I saw the Coen brothers movie "A Serious Man" a few months ago. A definite period piece from the 1960's, it contrasted two scientists, one an academic and one a hapless amateur. The main protagonist, Larry Gopnick, a physics professor at what looks like a small liberal arts school in the Twin Cities (Macalester, Hamline maybe?), spends time teaching his students what look like elaborate mathematical derivations on a huge chalkboard. He has trouble dealing with some of his students on occasion:
Clive Park: Yes, but this is not just. I was unaware to be examined on the mathematics.His academic colleagues want Professor Gopnick to publish articles at some point (with the implicit threat of not getting tenure). Gopnick's main problem lies in his rationality:
Larry Gopnik: Well, you can't do physics without mathematics, really, can you?
Clive Park: If I receive failing grade I lose my scholarship, and feel shame. I understand the physics. I understand the dead cat.
Larry Gopnik: You understand the dead cat? But... you... you can't really understand the physics without understanding the math. The math tells how it really works. That's the real thing; the stories I give you in class are just illustrative; they're like, fables, say, to help give you a picture. An imperfect model. I mean - even I don't understand the dead cat. The math is how it really works.
But his rigid framing of a cause-and-effect universe makes him indignant about lack of apparent cause ...Gopnick's brother, the minor character of Uncle Arthur, takes the role of an almost savant numerologist, busy at work on a treatise called The Mentaculus. Filled with dense illustrations and symbology, it apparently functions as a "probability map" in what appears to spell out a Theory of Everything. It also apparently works to some extent:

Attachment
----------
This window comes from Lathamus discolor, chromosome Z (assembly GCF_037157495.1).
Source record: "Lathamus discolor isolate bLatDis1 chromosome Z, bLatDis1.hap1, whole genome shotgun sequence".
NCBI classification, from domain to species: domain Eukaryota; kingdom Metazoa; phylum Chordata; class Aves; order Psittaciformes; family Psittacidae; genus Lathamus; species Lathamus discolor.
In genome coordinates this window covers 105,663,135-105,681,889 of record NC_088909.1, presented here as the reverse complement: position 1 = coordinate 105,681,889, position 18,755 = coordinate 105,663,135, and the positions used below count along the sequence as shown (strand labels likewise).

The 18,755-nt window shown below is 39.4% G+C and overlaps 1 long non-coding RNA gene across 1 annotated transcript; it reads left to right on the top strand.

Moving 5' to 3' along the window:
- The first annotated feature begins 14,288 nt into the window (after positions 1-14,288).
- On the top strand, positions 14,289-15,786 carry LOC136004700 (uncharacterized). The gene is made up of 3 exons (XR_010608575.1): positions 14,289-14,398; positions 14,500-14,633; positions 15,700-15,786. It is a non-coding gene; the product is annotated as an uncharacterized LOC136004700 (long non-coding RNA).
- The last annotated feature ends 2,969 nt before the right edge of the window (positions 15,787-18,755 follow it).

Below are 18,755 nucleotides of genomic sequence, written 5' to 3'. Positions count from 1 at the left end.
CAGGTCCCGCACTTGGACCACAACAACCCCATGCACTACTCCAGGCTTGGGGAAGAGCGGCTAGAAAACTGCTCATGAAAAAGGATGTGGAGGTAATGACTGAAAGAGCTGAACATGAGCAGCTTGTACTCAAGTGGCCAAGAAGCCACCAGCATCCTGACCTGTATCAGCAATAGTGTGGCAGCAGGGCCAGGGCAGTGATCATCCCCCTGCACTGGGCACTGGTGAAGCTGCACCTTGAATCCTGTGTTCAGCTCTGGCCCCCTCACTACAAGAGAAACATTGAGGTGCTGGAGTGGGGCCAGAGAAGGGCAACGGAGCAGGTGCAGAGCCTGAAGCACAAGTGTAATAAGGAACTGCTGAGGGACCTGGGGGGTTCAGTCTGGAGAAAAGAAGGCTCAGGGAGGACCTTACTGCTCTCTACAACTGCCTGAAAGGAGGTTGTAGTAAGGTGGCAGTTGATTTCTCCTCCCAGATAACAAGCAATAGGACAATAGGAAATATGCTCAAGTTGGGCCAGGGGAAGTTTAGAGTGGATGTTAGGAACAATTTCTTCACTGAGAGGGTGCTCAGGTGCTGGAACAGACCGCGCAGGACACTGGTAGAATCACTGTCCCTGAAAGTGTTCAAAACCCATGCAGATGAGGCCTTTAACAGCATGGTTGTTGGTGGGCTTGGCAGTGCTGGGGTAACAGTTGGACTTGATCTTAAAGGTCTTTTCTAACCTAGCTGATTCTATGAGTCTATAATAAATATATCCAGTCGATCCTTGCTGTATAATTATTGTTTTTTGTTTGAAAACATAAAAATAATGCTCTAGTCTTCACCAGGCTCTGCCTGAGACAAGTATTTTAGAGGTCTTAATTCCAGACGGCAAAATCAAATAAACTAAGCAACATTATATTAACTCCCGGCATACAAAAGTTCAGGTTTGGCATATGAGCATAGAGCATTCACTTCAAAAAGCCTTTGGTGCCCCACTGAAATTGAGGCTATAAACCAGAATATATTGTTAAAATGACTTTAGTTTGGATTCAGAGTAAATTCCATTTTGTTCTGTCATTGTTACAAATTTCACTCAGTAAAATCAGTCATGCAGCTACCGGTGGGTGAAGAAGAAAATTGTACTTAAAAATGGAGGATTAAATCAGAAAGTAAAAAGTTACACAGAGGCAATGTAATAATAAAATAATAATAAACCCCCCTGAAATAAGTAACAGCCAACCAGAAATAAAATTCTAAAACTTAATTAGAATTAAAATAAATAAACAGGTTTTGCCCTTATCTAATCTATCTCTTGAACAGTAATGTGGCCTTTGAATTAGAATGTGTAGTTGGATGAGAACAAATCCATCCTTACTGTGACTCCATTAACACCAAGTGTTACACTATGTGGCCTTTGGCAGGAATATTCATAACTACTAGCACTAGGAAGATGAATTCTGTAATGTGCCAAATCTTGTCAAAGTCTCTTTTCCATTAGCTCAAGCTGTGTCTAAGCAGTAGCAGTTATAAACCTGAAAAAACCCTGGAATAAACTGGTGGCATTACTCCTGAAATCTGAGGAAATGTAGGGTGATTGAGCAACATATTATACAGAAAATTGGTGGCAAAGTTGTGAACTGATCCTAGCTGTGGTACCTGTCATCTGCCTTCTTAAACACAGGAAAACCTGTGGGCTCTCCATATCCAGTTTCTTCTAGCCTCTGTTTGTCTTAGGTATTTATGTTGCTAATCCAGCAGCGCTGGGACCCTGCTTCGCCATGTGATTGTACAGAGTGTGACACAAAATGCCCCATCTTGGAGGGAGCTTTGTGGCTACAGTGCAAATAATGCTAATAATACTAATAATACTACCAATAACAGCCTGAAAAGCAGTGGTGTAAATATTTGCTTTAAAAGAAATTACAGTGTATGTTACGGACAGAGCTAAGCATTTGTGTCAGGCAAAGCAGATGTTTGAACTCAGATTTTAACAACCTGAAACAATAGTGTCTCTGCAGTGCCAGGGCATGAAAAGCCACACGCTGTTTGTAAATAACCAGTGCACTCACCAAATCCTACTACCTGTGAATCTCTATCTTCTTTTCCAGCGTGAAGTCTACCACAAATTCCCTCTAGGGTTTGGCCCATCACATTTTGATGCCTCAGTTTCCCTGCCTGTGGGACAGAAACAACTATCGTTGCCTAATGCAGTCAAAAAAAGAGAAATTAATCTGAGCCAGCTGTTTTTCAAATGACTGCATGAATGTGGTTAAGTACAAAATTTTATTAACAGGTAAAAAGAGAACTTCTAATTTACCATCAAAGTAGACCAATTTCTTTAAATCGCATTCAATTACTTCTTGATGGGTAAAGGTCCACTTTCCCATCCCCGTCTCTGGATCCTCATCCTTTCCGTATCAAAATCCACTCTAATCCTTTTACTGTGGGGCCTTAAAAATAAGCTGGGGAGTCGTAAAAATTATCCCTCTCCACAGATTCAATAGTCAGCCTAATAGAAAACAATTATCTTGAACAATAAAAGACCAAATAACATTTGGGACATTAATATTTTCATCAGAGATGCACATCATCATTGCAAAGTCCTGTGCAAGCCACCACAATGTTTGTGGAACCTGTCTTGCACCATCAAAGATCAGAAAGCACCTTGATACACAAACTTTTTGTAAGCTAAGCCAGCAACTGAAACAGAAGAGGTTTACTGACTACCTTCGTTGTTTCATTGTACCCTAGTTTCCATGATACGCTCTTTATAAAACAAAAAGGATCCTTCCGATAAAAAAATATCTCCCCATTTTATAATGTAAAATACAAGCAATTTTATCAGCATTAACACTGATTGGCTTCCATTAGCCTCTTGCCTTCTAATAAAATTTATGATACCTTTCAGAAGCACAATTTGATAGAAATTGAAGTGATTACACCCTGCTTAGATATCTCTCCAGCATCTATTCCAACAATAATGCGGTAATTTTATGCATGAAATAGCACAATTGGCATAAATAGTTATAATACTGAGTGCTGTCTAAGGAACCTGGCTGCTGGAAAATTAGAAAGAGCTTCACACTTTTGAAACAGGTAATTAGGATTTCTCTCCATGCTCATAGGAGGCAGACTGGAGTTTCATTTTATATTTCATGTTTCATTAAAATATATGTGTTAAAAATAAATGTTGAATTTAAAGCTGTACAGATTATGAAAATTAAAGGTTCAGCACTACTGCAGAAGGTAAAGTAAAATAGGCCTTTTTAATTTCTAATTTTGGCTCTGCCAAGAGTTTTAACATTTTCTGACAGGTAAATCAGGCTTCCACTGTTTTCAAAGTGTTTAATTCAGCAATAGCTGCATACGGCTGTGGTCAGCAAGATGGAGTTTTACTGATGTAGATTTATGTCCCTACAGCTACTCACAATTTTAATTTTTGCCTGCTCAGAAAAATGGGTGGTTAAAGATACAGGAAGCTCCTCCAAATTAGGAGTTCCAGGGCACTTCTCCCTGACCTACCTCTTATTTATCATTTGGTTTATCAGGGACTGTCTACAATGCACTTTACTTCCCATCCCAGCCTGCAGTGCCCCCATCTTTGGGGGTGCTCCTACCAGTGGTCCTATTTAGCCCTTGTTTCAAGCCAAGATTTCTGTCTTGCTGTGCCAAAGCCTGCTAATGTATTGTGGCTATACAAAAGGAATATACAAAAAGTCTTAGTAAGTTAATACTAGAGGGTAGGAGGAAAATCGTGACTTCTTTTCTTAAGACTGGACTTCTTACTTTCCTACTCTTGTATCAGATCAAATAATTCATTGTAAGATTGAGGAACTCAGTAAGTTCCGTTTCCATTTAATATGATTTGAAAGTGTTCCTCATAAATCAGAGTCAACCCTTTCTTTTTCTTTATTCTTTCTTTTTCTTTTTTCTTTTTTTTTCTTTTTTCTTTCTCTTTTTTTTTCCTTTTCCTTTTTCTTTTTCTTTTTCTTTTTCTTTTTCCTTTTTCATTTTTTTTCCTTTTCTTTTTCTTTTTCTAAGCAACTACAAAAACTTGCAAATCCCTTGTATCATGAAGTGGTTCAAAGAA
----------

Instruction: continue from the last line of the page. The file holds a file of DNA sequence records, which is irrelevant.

We might guess that it makes no sense, but Arthur's "system" apparently "works" as intended, and he applies it to winning at back room card games.Based on the events that eventually transpire, the theme of the movie essentially says that if you seek rationality, you will ultimately only land on random chance.
I consider myself a "serious man" as well. But do I have a variation of The Mentaculous buried in the contents of this blog?
I tried to make a probability map of all the applications and blog links that I have worked on relating to what I call entropic dispersion in the following table [full HTML]:
The math is how it really works. Perhaps I should publish. Yet blogging is too much fun. Perhaps I need to take a canoe trip.
Good reads describing The Mentaculus of probability and statistics
- "Dawning of the Age of Stochasticity", David Mumford
From its shady beginnings devising gambling strategies and counting corpses in medieval London, probability theory and statistical inference now emerge as better foundations for scientific models, especially those of the process of thinking and as essential ingredients of theoretical mathematics, even the foundations of mathematics itself.
- "Probability Theory: The Logic of Science", Edwin T. Jaynes
Our theme is simply: probability theory as extended logic. The ‘new’ perception amounts to the recognition that the mathematical rules of probability theory are not merely rules for calculating frequencies of ‘random variables'; they are also the unique consistent rules for conducting inference(i.e. plausible reasoning) of any kind. and we shall apply them in full generality to that end.
- "On Thinking Probabilistically", M.E. McIntyre
- "The Black Swan" and "Fooled by Chance", N.N. Taleb